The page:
1. What is the probability that Venus did once have a moon or moons, but tidal forces from the slowly rotating planet's dense atmosphere made it quickly fall inwards?

2.

3. Zero.

4. Fell inward? It will be zero Ƒor Me too.

5. Originally Posted by PetTastic
What is the probability that Venus did once have a moon or moons, but tidal forces from the slowly rotating planet's dense atmosphere made it quickly fall inwards?
Define, "Moon."
With the right definition of the word, you could claim that Venus (As well as Earth) have hundreds of thousands of "Moons" today.

6. Originally Posted by PetTastic
What is the probability that Venus did once have a moon or moons, but tidal forces from the slowly rotating planet's dense atmosphere made it quickly fall inwards?
Tidal forces are causing our moon to slowly increase it's orbit. Why would a Venusian moon work backwards?

7. The Earth is pushing the moon away because the moon orbits slower than the planet rotates.
Ocean tides transfer the Earths rotational momentum to the moon speeding it up, while lengthening the day.

However, Venus rotates slower than any moon would orbit, so tidal forces would move angular momentum to other way, speeding the planet's rotation and slowing the moon.

On Earth, the major tidal fluid is water, an incompressible fluid that is only raised and lowered by gravitational action a few feet.
On Venus, the fluid is compressable carbon dioxide gas.
If the Sun raises multi-km tides on that Venusian atmosphere, then a moon like ours could distort the atmosphere by hundreds of km.

8. Originally Posted by PetTastic
The Earth is pushing the moon away because the moon orbits slower than the planet rotates.
Ocean tides transfer the Earths rotational momentum to the moon speeding it up, while lengthening the day.

However, Venus rotates slower than any moon would orbit, so tidal forces would move angular momentum to other way, speeding the planet's rotation and slowing the moon.

On Earth, the major tidal fluid is water, an incompressible fluid that is only raised and lowered by gravitational action a few feet.
On Venus, the fluid is compressable carbon dioxide gas.
If the Sun raises multi-km tides on that Venusian atmosphere, then a moon like ours could distort the atmosphere by hundreds of km.
Two factors work against Venus dragging in a hypothetical moon. It's atmosphere, while thick, still only masses ~1/3 that of Earth's ocean's which reduces the gravitational tug its tidal bulge would have on said moon. Secondly, the atmosphere doesn't have any equivalent to the continents which increase the tendency of the Earth to drag the tidal bulge with it. Without that Venus' tidal bulge would be offset a lot less, also decreasing its effect on the moon.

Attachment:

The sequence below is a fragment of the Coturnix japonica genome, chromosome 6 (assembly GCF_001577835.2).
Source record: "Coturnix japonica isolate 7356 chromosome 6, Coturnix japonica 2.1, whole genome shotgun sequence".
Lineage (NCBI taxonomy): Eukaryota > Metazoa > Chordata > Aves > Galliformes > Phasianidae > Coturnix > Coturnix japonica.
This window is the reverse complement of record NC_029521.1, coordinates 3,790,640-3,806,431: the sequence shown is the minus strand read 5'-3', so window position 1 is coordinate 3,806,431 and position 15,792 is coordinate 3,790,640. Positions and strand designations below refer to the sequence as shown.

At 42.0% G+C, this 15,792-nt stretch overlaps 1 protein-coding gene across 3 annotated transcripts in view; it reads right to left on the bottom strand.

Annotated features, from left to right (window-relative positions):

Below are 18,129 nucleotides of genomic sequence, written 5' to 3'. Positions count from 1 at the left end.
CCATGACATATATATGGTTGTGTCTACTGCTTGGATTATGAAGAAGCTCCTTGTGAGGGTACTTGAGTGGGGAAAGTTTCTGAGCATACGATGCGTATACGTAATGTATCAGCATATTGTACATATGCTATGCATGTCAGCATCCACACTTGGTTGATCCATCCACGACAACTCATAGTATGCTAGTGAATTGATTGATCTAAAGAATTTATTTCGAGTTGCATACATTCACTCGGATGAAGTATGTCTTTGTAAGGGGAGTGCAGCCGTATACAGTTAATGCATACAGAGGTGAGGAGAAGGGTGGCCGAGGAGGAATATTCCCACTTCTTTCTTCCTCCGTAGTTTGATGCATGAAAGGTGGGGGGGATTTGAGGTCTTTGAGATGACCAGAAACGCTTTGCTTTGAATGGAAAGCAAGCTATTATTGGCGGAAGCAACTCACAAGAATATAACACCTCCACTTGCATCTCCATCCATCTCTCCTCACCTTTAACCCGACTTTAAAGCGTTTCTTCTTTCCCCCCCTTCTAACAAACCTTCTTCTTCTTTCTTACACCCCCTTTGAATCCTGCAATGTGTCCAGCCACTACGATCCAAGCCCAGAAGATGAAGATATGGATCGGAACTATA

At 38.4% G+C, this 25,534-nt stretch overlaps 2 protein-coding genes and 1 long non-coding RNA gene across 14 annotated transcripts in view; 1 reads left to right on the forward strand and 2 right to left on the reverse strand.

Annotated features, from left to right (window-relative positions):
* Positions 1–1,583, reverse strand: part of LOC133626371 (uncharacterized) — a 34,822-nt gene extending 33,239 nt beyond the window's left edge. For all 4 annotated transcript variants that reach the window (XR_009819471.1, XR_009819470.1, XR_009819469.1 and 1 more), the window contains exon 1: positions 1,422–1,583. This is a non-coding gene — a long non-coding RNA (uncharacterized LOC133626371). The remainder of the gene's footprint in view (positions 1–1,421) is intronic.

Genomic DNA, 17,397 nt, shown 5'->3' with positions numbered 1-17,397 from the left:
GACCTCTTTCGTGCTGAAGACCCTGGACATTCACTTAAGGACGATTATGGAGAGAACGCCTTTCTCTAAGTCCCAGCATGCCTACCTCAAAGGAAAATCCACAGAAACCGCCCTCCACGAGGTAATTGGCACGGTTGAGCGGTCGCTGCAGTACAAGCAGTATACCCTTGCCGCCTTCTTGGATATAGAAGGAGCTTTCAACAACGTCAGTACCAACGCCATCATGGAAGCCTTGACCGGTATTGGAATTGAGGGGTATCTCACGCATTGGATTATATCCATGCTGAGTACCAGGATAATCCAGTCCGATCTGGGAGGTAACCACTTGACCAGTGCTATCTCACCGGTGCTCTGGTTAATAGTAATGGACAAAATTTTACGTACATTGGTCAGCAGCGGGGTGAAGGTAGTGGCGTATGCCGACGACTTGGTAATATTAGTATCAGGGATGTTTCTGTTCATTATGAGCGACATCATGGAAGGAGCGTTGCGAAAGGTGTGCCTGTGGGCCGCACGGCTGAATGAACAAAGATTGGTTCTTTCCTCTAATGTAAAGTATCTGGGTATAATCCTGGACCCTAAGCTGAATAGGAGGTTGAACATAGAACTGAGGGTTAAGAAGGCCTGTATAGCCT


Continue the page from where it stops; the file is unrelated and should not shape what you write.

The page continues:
9. Your understanding of the effects of continents is the reverse of mine.
My understanding is the continents hold 90+% of the earth's water immobile, and hense like immobile mountains causes no tidal drag.

In ocean basins, the effects of the moon are limited to too smaller scale.
When water is pulled to one side, the water level one side goes up, but the other side of the basin goes down.
As the size of the basin is small compared with the distance to the moon, the gravitational effects of the two sides cancel.

On Venus, all of the working fluid is free to move, and also expand towards a moon.
As CO2 is not a perfect working fluid, any expansion or compression is not fully reversible, causing lag in motion.

10. On Venus, all of the working fluid is free to move, and also expand towards a moon.
Surface temperature on Venus is about 700 K. What fluid are you thinking of, molten lead?

11. The atmosphere is a fluid.

12. Originally Posted by AlexG
On Venus, all of the working fluid is free to move, and also expand towards a moon.
Surface temperature on Venus is about 700 K. What fluid are you thinking of, molten lead?
Fluid does not mean the same as liquid.
Fluid - Wikipedia, the free encyclopedia

13. fluid can be either gas or liquid hence the study of fluid dynamics. one of the major basics for airplanes and other crafts.

14. There are several theories that Venus underwent not one, but two major impacts in it's history, reversing it's direction of rotation, but I don't think either was from an orbiting body, i.e. a moon.

15. Originally Posted by AlexG
There are several theories that Venus underwent not one, but two major impacts in it's history, reversing it's direction of rotation, but I don't think either was from an orbiting body, i.e. a moon.
My interest was purely in what would happen to a moon of Venus if it did exist, for accurate Sci-Fi purposes.

16. An your interest was clear for us to see!well done.

17. Originally Posted by AlexG
There are several theories that Venus underwent not one, but two major impacts in it's history, reversing it's direction of rotation, but I don't think either was from an orbiting body, i.e. a moon.
Without a moon it's tilt could have changed quite a bit. It doesn't' need to reverse direction...it just needs to tilt more than 90 degree.

18. I was just looking at the tidal effects for the Sun on Venus, and the argument that it is tidally locked at near that rotation rate.
When I noticed that the tidal forces on the atmosphere could create an effective heat pump.

As the Sun pulls up the bulge in the CO2, it should expand and cool, and then heat up again as collapses.
This effectively cools the side of Venus facing the Sun, so that it absorbs more solar energy, pumping the heat back into the atmosphere elsewhere.

19. I'm not clear why the presence of a fluid has impact on the orbital dynamics of tidal forces. Tidal forces generate friction that turns rotaional energy into heat within the smaller of two bodies in question . The friction is actually a deformational force straining the elasticity of the orbiting bodies. There does not need to be any liquid involved. Once the smaller body becomes tidally locked the point of action of the deformational forces shifts to the center of mass of the system vrs the center if mass of the non tidally locked body. That is why we see "tides" on Earth not on the moon. The Earth's rotational energy is still being changed into heat and motion.